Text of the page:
5 Interview Styles and How to Prepare for Them

Posted on 2016-09-14 by Ri Web

According to the latest report published by HESA, an organisation that specialises in higher education data and analysis, 745,005 higher education qualifications were awarded for the academic year 2014/2015 with 72% of students having gained employment six months after leaving education. However, for the year ahead, Brexit is causing great uncertainty, and figures from the Association of Graduate Recruiters warn that for this academic year the number of new graduate jobs has fallen by 8% (from 21,427 graduate positions last year to 19,732 graduate positions this year).


With September a notoriously busy period for recruitment, it means that now, more than ever, you need to stand out at interview in order to secure your first step on the career ladder. To help you negotiate the minefield of corporate interviews, we’ve pulled together our advice on facing the top five interview styles, and how you should prepare for them.


1) The standard interview

Also known as ‘the face-to-face interview’, this will be a meeting between you and one representative of the company. Typically used in smaller companies, the main benefit of the standard interview is that you’re usually interviewed by the manager of the position you are applying for. It’s great because you should be able to gauge how well you get on at the time, but don’t risk becoming to overly familiar; it’s still an interview and you must remain professional at all times.


Standard interviews tend to start with the ice-breaker, “So, tell me about yourself.” Here, the interviewer is not looking for you to recount your life story, or to regurgitate what’s on your CV. They want to see your personality, so pick a few key points and illustrate them with examples to give you more scope to show off your attributes, but try to keep your answer to about two minutes in length.


You will then be asked a number of common interview questions so the interviewer can see if your skills match those of the job requirements. Typical interview questions include:

  • What do you know about our company?
  • What are your strengths/weaknesses?
  • Why should I hire you?
  • Where to you see yourself five years from now?
  • Why do you want to work here?
  • What is your salary expectation?
  • Do you have any questions?


Before your interview, spend some time researching the company using its website, social media channels and media outlets. Then prepare some bullet points to help you answer the above questions with confidence during the interview.


2) The telephone interview

Many companies will request a telephone interview before inviting you in for a face-to-face meeting. This enables then to get a better understanding of the type of candidate you are in a cost-effective way. The great thing about telephone interviews, is that generally they’re quicker than a standard interview, and you’re able to keep your notes out in front of you. However, unlike a face-to-face interview where the interviewer can read your body language, in a telephone interview you’re reliant solely on your voice.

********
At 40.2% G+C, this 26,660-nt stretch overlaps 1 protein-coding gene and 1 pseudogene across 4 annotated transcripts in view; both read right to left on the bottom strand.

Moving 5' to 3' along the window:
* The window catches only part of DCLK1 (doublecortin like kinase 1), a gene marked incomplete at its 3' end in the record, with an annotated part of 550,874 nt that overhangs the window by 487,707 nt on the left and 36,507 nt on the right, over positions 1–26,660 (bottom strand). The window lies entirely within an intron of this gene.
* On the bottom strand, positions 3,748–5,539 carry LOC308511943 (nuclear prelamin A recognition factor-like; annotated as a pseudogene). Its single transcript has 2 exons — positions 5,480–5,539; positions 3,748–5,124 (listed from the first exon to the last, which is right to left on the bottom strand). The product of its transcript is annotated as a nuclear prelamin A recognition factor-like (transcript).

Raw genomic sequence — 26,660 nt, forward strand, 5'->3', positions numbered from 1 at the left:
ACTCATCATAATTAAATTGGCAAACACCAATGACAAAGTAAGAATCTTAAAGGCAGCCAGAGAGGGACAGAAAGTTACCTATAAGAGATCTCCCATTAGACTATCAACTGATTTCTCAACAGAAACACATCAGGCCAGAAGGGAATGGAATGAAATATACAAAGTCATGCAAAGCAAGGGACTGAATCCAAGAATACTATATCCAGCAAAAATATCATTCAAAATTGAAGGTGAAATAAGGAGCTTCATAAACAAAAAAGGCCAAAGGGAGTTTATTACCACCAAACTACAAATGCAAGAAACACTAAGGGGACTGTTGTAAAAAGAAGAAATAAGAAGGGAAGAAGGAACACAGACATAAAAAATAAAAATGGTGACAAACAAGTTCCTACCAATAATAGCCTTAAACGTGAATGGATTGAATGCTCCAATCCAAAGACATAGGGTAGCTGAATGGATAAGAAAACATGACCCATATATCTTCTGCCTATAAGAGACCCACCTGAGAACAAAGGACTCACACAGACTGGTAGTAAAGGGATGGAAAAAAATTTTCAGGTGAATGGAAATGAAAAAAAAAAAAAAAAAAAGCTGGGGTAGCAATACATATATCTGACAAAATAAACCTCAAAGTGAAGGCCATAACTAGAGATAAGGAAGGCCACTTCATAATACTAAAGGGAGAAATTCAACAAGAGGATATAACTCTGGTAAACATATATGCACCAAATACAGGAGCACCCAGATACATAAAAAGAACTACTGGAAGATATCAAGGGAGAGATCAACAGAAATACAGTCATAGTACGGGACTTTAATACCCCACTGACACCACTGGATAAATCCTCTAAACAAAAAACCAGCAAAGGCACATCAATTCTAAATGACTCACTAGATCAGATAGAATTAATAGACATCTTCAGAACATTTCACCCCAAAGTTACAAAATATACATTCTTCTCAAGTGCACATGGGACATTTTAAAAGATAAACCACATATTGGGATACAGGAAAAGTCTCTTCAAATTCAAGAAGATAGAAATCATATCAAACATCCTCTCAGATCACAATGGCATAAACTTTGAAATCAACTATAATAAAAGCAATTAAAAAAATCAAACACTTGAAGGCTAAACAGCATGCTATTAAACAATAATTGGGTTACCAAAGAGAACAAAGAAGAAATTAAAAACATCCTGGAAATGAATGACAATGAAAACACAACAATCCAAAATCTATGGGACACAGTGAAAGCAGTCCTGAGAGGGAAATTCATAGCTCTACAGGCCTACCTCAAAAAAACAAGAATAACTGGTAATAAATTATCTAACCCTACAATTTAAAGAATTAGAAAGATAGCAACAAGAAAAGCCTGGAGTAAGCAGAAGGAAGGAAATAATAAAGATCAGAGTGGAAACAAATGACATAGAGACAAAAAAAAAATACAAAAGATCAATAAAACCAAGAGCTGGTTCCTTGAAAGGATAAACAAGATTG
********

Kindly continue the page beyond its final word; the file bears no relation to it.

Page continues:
It’s essential to do as much preparation as you would for a standard interview – the more you prepare, the more it will help to overcome any nerves. In addition to your research, it’s a good idea to practise before the interview. Call a friend or family member and ask them to interview you, providing honest feedback on how you come across over the phone and offering constructive criticism for improvements.


Then when it comes to the interview itself, make sure the interviewer is only focussed on your voice; turn off background noise, like the TV or music, put pets in another room, and ask family/friends/housemates to leave the room so you have a quiet environment to work in. Then before you dial, take a couple of deep breaths to compose yourself, sit up straight and remember to smile – it really does show in your voice. Make sure you speak clearly, at a reasonable pace and are succinct in your answers.


3) The presentation interview

One interview style gaining in popularity is the presentation, because it gives the interviewer an opportunity to see you in action. Usually you will be notified ahead of time and asked to bring a prepared presentation to the interview, however, don’t be shocked if it’s sprung upon you on the day.


With a presentation interview, you’re generally being judged on:

  • The quality of your ideas.
  • The clarity of your thinking, and whether you’re able to take a strategic perspective.
  • Your verbal communications skills, including your ability to influence and engage your audience.
  • Your organisational skills: how well you prepare beforehand and manage your time within the presentation.